Jewish groups seek to influence US media coverage of Mideast conflict

26 May 2002

An intense pressure campaign by several pro-Israel groups is seeking to influence US news coverage of the Middle East, with tactics including boycotts of several top media outlets and massive phone, e-mail and letter-writing campaigns.

The ad hoc campaigns are directed at both large and small news operations, with a cascade of e-mails, letters and phone calls pouring in to editors and ombudsmen at newspapers, broadcast outlets and cable news channels across the United States.

“No one has ever seen pressure like this before,” said Jeffrey Dvorkin, the ombudsman for Washington, DC-based National Public Radio (NPR), a US-wide radio network.

“In the last three months I’ve received 14,000 e-mails and 9,000 of them deal with the Middle East,” he said. “E-mail traffic in the last month has overwhelmingly accused us of having a pro-Palestinian bias.”

Such campaigns are said to be motivated by a concern that media coverage of the Middle East — especially articles and broadcasts deemed sympathetic to Palestinians — could weaken public support for Israel and influence what is generally seen as a historically pro-Israel US policy.

The Boston-based public radio station WBUR, which relies on private donations, corporate sponsorship and some government funding for its operating budget, reports losing one million dollars so far in cancelled funding since the campaign began — seven percent of its annual financial support.

Subscription boycotts also have been launched against the New York Times, Los Angeles Times, San Francisco Chronicle and the Chicago Tribune.

About 1,000 subscribers to the Los Angeles Times newspaper suspended delivery for a day to protest its Middle East coverage, while a Chicago Tribune official said that since October, 47 readers had canceled subscriptions outright for the same reason.

A boycott of the Washington Post is planned for mid-June, sponsored by a group charging that the newspaper “favorably reports the position of terrorists”.

Washington Post ombudsman Michael Getler, who like others with his title, is charged with assessing the fairness and accuracy of his newspaper’s coverage, refuted the charge of bias.

“Is it possible that so many major American news organizations are getting this story wrong — that some sort of national media conspiracy is at work here?” he asked in a column appearing earlier this month in the newspaper.

“That, of course, is not the case, and news organizations will persevere in reporting this story in an unflinching, unintimidated fashion that reports the news in the most accurate way possible for their entire readership,” he wrote.

That viewpoint was echoed by other media executives.

“It’s a little bit like ‘you’re with us or against us’,” said James Naughton, former executive editor of the Philadelphia Inquirer and now president of the Florida based Poynter Institute for Media Studies.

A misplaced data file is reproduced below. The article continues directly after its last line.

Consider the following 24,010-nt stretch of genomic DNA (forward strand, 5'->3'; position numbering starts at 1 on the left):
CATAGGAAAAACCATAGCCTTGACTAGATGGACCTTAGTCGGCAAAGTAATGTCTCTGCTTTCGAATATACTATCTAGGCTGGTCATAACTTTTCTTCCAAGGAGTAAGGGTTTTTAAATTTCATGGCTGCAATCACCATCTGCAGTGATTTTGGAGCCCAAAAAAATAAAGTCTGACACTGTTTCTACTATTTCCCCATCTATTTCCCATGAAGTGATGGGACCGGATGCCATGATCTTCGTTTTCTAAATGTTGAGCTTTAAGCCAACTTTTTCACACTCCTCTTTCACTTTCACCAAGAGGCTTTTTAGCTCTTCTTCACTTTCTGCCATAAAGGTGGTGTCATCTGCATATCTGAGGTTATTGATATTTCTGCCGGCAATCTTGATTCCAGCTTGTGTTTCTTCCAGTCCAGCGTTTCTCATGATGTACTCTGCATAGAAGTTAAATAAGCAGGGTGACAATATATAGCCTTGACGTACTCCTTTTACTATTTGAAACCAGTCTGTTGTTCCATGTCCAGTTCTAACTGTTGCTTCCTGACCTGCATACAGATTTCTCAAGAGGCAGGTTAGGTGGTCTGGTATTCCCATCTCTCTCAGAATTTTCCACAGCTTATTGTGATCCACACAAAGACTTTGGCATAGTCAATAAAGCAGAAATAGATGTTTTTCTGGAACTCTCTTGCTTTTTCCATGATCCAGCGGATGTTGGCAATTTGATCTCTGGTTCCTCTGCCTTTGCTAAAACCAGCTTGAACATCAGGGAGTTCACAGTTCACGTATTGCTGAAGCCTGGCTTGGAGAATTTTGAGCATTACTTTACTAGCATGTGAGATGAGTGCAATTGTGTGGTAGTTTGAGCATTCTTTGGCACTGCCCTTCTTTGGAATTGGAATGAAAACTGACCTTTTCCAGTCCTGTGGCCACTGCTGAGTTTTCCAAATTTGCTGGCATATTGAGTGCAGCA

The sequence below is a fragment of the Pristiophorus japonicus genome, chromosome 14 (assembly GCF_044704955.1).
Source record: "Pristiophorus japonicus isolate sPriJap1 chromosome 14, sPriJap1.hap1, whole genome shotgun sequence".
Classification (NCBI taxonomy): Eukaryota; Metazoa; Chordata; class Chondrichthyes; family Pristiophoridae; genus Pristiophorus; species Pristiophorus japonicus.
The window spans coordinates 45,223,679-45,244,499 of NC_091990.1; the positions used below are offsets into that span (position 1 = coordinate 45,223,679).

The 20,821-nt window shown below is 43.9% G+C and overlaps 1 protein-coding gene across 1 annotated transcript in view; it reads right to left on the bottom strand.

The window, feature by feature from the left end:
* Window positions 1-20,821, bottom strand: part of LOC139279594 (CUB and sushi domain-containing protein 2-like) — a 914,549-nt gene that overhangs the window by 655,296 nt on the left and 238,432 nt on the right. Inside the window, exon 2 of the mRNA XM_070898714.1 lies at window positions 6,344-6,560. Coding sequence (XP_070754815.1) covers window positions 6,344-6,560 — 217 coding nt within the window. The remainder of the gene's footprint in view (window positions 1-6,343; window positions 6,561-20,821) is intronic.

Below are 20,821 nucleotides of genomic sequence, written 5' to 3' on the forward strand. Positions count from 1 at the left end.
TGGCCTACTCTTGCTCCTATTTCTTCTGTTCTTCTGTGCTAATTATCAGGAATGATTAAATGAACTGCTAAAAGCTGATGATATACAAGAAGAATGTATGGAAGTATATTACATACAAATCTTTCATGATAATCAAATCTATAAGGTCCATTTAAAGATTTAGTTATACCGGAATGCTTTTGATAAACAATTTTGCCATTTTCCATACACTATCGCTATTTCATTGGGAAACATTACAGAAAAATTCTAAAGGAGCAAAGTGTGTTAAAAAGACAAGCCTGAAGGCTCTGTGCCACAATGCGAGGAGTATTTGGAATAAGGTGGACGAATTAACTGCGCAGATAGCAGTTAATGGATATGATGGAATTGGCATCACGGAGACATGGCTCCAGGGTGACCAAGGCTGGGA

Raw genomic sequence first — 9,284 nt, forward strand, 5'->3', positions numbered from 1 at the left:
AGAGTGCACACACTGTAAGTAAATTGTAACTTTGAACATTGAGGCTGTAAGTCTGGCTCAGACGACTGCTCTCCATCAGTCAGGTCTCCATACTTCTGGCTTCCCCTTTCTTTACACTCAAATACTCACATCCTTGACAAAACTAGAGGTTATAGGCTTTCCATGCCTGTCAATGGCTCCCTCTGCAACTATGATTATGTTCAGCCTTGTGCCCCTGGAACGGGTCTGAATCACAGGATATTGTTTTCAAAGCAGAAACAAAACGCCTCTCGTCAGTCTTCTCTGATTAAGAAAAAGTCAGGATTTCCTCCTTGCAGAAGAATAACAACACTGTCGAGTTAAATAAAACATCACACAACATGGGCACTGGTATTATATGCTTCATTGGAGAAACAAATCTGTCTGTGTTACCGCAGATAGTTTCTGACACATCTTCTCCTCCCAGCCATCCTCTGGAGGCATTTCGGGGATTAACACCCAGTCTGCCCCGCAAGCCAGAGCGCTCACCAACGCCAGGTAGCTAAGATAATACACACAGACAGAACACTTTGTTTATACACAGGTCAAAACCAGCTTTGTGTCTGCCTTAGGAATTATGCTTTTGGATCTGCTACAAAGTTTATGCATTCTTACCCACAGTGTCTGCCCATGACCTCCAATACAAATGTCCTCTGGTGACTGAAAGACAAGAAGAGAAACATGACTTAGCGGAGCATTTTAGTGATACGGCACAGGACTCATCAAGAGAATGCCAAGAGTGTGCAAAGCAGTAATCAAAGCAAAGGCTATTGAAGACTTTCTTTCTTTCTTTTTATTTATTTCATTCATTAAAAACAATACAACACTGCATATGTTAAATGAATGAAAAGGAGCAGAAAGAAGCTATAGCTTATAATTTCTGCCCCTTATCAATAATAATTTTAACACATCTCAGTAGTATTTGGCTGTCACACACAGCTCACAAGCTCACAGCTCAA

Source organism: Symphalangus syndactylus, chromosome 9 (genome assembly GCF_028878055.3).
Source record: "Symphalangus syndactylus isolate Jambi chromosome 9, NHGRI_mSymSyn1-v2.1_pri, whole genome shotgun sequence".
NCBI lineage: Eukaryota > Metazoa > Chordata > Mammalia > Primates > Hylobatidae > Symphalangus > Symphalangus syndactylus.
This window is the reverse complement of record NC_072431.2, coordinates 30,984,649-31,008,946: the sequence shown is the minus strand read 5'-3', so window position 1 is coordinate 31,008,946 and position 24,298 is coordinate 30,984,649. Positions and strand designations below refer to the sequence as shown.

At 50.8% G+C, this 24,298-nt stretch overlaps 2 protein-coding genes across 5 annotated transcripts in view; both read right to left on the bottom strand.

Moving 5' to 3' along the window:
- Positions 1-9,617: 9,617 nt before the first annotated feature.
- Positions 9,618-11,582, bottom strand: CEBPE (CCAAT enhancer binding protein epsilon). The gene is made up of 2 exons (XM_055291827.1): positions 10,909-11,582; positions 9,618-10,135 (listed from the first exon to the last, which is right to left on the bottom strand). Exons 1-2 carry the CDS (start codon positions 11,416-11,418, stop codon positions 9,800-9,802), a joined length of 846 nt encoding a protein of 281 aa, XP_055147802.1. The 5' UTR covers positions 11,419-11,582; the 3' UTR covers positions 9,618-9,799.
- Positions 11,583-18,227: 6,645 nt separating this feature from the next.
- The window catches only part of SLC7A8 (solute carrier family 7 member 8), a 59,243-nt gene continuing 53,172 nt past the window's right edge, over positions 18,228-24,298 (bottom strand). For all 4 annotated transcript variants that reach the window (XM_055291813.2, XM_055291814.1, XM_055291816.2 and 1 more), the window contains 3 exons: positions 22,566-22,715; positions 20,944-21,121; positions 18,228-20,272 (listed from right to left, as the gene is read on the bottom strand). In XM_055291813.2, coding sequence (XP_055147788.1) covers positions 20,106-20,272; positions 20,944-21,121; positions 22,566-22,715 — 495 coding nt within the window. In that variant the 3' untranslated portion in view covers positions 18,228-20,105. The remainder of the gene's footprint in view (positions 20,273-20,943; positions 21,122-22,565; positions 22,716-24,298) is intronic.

“What I found was that the more insightful and human the stories were, if they portrayed Arabs positively or Israelis negatively, then there was hell to pay,” Naughton said.

But Michael Kotzin, executive vice president of the Jewish Federation of Metropolitan Chicago, disagreed, insisting there was “a basis for legitimate criticism and finger-pointing”.

“Justice and truth is on Israel’s side,” he said. “Newspapers and other media outlets don’t help when (they create) sympathies for those who would destroy Israel.”

Andrea Levin, executive director of the Boston-based Committee for Accuracy in Middle East Reporting in America (CAMERA), said her group’s efforts — targeted at NPR and at WBUR, her local public radio station — aim effect “balanced” Mideast coverage.

“We’ve been trying to get a balanced presentation of this conflict over a long period of time, and the network has been unresponsive to our concerns, which has driven us into other efforts,” she said.

Newsroom officials said pro-Palestinian groups now are beginning to expand their own lobbying and public-relations efforts.

“People who are pro-Palestinian have gained a fair amount of sophistication in the communications efforts,” said Phil Bronstein, executive editor of the San Francisco Chronicle.

“The Israelis have always been quite effective and the balance has shifted, and I suspect that has been worrisome to those who see their opponents being more effective.”

While the lobbying efforts in pro-Israel circles is extensive, the Jewish community does not speak with one voice on the issue of Mideast coverage.

One prominent detractor, Rabbi Michael Lerner, editor of the San Francisco-based Tikkun magazine, said the pressure campaigns are a form of “McCarthyism that is attempting to prevent the American media from telling any part of the story from the perspective of what is happening to Palestinians.”

“In the long run this will produce more anti-Semitism and less security for Jews,” Lerner said. “This is counterproductive.”

© 2002 Agence France Presse